A Force for Jazz
Jazz Fest has long been a stage for Potlatch senior Allyson LeForce
Potlatch High School senior Allyson LeForce made her debut at the Lionel Hampton Jazz Festival in 2012 as a sixth-grader — and won her division as a vocalist.
A frequent performer at the University of Idaho’s signature music festival in the years since, LeForce will return this month to compete in a vocal combo, a small ensemble.
The performance will cap a junior high and high school career for LeForce, a future Vandal whose roots in music have played such a vital role in her life that she “couldn’t imagine life without it.”
LeForce grew up surrounded by her musically talented mother and sister, and it was her mother who first introduced her to jazz and the blues. They frequently sang “You Are My Sunshine” in LeForce’s home growing up.
Following in her older sister Savannah’s footsteps, Savannah also a frequent performer at the festival, the younger LeForce said it was a given she would enter the Lionel Hampton Jazz Festival’s annual competitions when she was old enough.
In addition to her family, the support from Potlatch School District Music Director Doug Richards has been an integral part of LeForce’s musical career since kindergarten — and has contributed to her success.
“He is such a positive influence on me and has pushed me to do my best and further than what I thought was possible,” she said.
A Winning Debut
When she won the junior high division as a vocal soloist in 2012, LeForce was able to perform in “Hamp’s Club,” a small workshop that allows performers to take the stage in a jazz club-like setting.
Rosana Eckert, an internationally known vocalist and jazz educator who has served as one of the festival’s clinicians, worked with her in the seminar and LeForce said offered advice that has helped shape the young singer. LeForce has been to many of Eckert’s workshops since and went on to win in the high school division as a vocal soloist in 2016, 2017 and 2018.
Among those who have helped LeForce refine her craft has been Kate Skinner, a jazz instructor in U of I’s Lionel Hampton School of Music. LeForce said Skinner helped open her eyes to the art of improvisation singing in jazz.
“It clicked,” she said of her work with Skinner.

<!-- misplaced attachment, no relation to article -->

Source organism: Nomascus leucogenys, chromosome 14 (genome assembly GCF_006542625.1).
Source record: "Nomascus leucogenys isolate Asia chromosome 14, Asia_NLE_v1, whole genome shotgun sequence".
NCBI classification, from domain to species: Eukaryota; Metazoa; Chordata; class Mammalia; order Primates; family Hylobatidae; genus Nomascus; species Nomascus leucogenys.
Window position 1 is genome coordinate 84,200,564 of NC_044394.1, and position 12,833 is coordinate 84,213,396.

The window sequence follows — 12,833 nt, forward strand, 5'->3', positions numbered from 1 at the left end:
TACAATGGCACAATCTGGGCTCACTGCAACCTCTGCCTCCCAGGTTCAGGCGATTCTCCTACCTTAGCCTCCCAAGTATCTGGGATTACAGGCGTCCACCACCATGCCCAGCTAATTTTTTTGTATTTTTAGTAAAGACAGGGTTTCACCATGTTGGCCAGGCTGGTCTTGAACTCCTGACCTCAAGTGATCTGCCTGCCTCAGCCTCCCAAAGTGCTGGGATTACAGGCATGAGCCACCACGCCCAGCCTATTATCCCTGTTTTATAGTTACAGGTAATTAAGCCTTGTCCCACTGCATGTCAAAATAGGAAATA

Every experience at the Lionel Hampton Jazz Festival has been amazing,Allyson LeForce
Out of all of her musical experience growing up, from listening and singing along with her sister, mother and grandmother, LeForce believes the jazz festival has most aided her development as a singer. After she entered the high school division as a ninth-grader, LeForce was exposed to a different level of intensity that made the rivalry of competition more challenging, which made her eager to compete.
By participating in the festival, LeForce has found a love for the excitement of performing in front of a large audience on stage.
“Every experience at the Lionel Hampton Jazz Festival has been amazing,” she said.
LeForce has always loved the jazz genre because of a musician’s ability to personalize each piece.
While performing a jazz piece, any singer can personalize the music by utilizing vocal improvisation, like scatting.
LeForce, herself from a family of Vandals, plans to become a member of the Vandal Family in fall 2019. Those plans include studying biology with the goal of eventually pursuing a career in the medical field as a cardiothoracic surgeon.
“I enjoy helping people and this is a way that I can have a really big impact,” she said. “I also enjoy challenging myself and becoming a cardiothoracic surgeon will do just that.”
But she won’t end her music career. LeForce will pursue a music minor at U of I to stay involved with her lifelong love of the art form.
Article by Kylie Smith, University Communications and Marketing
Published in February 2019